Rogers & Norton News
The new whistleblowing provisions are in. As of 25th June the law is clearer about the circumstances in which whistleblowers are protected from dismissal or mistreatment in the workplace.
We’d love to say things are now black and white but, as so often the case, there are a few shades of grey.
Here are some of the main points:
to trigger whistleblowing protection, the employee must reasonably believe that their disclosure is in the public interest.
‘public interest’ isn’t defined, but will not normally cover whistleblowing about a breach of the employee’s own employment contract. That sort of complaint should be raised as a grievance.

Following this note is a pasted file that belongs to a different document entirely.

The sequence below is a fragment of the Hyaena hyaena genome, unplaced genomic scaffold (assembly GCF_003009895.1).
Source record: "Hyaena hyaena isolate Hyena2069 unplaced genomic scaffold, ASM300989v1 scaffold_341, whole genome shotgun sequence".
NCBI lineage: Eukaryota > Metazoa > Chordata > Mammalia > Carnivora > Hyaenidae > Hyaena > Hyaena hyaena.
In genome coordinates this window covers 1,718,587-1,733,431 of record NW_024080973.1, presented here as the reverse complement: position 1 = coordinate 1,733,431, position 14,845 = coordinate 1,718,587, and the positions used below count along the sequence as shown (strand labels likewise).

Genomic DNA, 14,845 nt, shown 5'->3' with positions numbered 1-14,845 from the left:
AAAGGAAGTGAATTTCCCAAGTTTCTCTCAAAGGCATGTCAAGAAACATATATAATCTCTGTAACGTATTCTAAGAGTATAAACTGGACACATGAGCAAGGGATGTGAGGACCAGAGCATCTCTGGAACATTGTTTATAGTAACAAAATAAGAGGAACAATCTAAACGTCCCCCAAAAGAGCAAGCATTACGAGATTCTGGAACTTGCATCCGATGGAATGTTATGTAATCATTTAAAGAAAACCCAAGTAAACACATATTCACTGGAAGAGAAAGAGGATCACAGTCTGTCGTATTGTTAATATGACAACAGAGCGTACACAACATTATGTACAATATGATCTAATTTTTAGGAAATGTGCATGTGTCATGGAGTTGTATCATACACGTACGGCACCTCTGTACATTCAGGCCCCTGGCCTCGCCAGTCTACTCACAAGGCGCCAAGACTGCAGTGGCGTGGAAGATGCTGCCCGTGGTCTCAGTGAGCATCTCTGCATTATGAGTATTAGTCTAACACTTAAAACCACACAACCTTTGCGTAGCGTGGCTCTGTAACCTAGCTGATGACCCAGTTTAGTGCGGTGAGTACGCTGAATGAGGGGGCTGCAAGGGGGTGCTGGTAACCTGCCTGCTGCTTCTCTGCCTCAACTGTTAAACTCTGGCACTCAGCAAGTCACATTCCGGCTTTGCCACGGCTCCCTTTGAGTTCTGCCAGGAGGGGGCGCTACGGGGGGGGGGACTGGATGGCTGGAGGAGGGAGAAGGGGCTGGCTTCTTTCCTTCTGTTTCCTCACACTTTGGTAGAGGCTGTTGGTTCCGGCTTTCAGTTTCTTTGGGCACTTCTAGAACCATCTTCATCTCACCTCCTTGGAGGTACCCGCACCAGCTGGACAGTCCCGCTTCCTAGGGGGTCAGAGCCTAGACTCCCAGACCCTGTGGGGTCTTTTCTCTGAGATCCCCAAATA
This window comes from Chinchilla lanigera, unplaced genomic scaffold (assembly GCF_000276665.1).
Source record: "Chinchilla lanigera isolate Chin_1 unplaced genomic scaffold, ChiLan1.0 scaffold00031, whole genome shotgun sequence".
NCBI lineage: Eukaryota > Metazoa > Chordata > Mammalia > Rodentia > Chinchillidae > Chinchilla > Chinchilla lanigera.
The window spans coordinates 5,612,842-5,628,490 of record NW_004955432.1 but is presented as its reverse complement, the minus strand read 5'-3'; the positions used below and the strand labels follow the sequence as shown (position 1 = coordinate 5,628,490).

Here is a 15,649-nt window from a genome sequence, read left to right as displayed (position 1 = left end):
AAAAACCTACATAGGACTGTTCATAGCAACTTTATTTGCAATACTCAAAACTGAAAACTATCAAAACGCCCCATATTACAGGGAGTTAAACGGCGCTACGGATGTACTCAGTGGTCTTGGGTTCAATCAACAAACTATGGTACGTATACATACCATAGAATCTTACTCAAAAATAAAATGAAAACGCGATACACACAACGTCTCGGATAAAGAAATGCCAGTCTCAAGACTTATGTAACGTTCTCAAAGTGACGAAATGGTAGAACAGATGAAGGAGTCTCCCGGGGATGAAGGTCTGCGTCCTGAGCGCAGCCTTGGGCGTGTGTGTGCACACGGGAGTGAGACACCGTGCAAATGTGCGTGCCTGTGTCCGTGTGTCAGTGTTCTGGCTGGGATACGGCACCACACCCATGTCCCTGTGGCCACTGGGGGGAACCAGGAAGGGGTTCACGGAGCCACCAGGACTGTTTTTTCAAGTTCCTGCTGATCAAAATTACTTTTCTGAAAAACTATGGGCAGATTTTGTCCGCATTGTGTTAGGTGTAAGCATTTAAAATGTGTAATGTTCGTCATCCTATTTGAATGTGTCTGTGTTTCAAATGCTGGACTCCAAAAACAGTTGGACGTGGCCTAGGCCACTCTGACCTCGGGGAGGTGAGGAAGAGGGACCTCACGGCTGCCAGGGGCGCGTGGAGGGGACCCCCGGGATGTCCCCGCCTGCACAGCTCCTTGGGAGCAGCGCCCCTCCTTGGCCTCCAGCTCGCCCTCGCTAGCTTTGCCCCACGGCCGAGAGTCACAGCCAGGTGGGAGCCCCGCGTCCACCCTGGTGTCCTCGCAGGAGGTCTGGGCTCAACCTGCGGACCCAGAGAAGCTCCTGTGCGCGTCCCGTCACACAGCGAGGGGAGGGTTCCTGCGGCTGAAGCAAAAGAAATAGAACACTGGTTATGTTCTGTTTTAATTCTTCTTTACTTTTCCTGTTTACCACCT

disclosures do not have to be made in good faith – they will be protected even if motivated by spite or money.
protection now extends to actions against the whistleblower by another employee. It used to the case that only the employer’s actions mattered. Now, a whistleblower can bring a tribunal claim stemming from a detriment, or bullying or harassment brought about by a colleague.
Talk to us about updating your whistleblowing policy to take account of the changes.